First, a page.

WASHINGTON (Reuters) – A landmark U.S. bill that would speed adoption of self-driving cars is now “a long shot” to pass before the current Congress adjourns in the coming weeks, a key Republican senator behind the legislation said.
FILE PHOTO – An AutonomouStuff Automated Research Development Vehicle drives on the race track during a self-racing cars event at Thunderhill Raceway in Willows, California, U.S., April 1, 2017. REUTERS/Stephen Lam
Many automaker lobbyists and congressional aides say the bill would face even tougher odds in 2019 when Democrats and Republicans will share control of Congress.
Some Democrats and safety advocates say the bill does not do enough to ensure the safety of self-driving cars and threatens the ability of states to oversee autonomous vehicles. Supporters of autonomous vehicles, who say they can save lives, believe the bill is needed to speed their adoption and overcome regulatory barriers that were written for human-driven vehicles.
“It’s a long shot but we have successfully knocked down a lot of the barriers,” Senator John Thune, who chairs the Commerce Committee, said in an interview in his Capitol Hill office late Tuesday. “It seems like every time we clear one they put another one up.”
Thune and other senators are trying to clear objections from some remaining Democratic senators. One issue that has emerged in recent days is whether automakers would agree to a five- to seven-year sunset clause that would require Congress to revisit self-driving car laws in the 2020s.
Staff for Thune and Democratic Senator Gary Peters earlier this month circulated a draft of a revised bill aimed at breaking a legislative stalemate. Peters said in a statement Wednesday he was “focused on finding areas of agreement with our colleagues and getting a bill signed into law before we adjourn at the end of the year.”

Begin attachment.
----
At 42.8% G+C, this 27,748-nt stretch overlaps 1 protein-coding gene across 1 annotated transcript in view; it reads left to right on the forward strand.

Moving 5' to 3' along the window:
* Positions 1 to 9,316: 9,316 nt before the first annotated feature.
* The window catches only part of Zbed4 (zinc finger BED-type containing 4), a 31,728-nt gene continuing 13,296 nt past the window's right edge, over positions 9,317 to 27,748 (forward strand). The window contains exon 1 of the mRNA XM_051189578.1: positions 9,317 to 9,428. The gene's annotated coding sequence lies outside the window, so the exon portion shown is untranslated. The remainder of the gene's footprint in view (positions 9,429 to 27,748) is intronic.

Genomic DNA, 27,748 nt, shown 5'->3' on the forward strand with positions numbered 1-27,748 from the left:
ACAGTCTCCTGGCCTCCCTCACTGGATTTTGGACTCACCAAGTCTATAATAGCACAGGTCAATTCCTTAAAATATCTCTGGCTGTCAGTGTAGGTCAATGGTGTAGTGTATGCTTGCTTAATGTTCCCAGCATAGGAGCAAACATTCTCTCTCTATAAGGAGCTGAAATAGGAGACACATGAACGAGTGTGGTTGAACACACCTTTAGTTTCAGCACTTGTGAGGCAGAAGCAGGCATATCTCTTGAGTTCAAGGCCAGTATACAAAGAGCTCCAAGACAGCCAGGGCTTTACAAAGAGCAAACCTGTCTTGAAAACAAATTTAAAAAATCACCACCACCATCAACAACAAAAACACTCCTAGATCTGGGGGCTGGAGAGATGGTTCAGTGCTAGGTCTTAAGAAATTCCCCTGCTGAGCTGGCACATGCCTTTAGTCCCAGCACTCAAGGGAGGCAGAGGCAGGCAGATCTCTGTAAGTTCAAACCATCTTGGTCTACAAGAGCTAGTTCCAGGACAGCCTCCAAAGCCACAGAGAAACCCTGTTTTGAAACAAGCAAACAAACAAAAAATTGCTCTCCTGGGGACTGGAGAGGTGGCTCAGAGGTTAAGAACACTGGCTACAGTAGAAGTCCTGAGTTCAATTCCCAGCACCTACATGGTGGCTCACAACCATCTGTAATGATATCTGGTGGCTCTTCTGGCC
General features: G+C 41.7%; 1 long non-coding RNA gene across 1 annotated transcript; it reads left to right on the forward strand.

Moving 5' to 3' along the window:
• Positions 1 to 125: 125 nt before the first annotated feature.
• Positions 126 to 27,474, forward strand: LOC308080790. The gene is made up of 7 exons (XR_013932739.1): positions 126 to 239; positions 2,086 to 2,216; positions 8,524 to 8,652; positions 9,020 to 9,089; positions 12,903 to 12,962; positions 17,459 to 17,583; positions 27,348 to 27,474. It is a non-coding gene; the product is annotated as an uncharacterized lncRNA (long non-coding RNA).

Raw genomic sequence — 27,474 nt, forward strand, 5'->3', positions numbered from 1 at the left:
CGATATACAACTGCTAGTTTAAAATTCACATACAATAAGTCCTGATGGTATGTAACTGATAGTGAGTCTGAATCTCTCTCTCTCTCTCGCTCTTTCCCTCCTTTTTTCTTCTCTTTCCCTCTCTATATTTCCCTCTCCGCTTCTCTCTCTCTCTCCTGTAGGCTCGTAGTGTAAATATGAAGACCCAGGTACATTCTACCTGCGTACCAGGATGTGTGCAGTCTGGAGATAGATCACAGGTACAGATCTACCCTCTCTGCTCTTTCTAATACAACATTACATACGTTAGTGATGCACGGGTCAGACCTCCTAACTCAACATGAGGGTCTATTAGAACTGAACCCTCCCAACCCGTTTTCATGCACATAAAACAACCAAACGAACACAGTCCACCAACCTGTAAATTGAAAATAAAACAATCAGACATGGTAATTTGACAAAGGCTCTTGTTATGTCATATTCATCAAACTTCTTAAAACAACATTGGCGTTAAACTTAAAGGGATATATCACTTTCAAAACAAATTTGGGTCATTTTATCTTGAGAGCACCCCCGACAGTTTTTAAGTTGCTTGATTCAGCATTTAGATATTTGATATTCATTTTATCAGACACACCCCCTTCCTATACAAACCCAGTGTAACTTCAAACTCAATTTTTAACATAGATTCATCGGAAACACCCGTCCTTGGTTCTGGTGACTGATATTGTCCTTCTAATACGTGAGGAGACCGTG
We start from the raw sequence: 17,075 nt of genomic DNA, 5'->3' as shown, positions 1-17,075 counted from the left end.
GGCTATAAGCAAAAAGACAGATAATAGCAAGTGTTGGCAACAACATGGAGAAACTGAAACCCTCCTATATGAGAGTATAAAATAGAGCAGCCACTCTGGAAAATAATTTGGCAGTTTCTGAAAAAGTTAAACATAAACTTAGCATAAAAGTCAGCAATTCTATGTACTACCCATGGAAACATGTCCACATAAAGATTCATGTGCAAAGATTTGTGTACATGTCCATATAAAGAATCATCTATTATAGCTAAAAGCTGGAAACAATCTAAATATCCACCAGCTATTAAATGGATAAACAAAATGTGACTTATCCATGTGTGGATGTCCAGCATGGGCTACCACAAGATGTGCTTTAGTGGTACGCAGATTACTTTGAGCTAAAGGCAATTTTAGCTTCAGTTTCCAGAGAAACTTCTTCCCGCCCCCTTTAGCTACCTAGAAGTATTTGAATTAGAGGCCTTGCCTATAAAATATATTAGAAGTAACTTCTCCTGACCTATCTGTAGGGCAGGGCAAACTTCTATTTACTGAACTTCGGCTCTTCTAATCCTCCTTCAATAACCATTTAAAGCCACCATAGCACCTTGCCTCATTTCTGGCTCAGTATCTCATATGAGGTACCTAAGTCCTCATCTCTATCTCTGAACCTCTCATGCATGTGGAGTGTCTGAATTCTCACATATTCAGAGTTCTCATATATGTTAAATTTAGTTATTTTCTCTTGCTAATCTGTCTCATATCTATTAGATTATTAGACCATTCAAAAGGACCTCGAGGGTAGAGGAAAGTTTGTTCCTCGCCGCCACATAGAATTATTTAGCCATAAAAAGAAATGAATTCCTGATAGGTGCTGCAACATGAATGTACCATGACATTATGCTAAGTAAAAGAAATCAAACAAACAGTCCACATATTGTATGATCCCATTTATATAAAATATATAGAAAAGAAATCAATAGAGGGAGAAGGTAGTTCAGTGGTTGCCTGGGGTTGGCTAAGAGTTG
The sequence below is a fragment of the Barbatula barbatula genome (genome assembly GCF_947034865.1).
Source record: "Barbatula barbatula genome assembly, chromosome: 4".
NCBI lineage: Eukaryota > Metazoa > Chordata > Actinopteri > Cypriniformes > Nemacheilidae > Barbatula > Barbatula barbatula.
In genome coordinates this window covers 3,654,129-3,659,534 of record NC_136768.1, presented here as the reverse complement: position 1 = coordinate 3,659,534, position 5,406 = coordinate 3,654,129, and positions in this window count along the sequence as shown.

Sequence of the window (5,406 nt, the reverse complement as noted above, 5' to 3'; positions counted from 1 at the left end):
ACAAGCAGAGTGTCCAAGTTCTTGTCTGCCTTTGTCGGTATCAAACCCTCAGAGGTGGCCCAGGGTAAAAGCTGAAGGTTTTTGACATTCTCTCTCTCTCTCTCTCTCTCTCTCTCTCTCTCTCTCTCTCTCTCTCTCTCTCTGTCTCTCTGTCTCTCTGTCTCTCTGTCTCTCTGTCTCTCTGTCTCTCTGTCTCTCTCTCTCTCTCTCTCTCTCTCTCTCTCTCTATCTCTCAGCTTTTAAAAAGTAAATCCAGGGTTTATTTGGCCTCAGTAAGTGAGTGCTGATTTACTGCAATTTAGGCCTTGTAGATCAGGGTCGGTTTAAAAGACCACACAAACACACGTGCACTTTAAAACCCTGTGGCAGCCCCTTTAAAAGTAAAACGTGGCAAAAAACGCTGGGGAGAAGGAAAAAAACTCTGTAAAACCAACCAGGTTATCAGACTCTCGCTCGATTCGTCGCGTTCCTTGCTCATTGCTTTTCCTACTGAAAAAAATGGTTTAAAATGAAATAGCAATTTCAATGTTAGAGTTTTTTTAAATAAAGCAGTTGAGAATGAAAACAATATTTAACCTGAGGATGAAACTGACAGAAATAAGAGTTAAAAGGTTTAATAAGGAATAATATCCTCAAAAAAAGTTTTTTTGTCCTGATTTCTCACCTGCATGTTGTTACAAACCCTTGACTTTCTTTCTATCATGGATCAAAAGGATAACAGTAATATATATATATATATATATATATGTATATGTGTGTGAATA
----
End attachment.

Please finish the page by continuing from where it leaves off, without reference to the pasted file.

Thune said negotiations have been taking place in recent days with staff for a handful of Democratic senators who have raised some safety concerns. “If we can demonstrate that we have the votes to pass something here, we can get the House on board,” Thune said.
He added that while the measure was still “alive. it’s not real alive.”
The pair have been working for more than a year to try to win approval of the bill by the Senate.
Gloria Bergquist, a spokeswoman for the Alliance of Automobile Manufacturers, a group representing major automakers said Wednesday, “Without legislation from Congress, lots of important work that would benefit Americans slows down… We will keep pushing for legislation to pass.”
The Republican-led U.S. House unanimously approved a measure in September 2017, but it has been stalled in the Senate for over a year. A Senate bill would allow automakers to each sell up to 80,000 self-driving vehicles annually within three years if they could demonstrate they are as safe as current vehicles.
General Motors Co in January filed a petition with U.S. regulators seeking an exemption to use vehicles without steering wheels as part of a ride-sharing fleet it plans to deploy in 2019 but has receive no decision.
Alphabet Inc’s Waymo unit launched a limited commercial autonomous ride-hailing service in Arizona earlier this month.
Reporting by David Shepardson; Editing by Cynthia Osterman
TAIPEI (Reuters) – Foxconn, the world’s largest electronics contract manufacturer, on Friday said the U.S. and Chinese governments are engaged in a technology war, not a trade war, describing the spat as the biggest challenge the Taiwanese company is facing.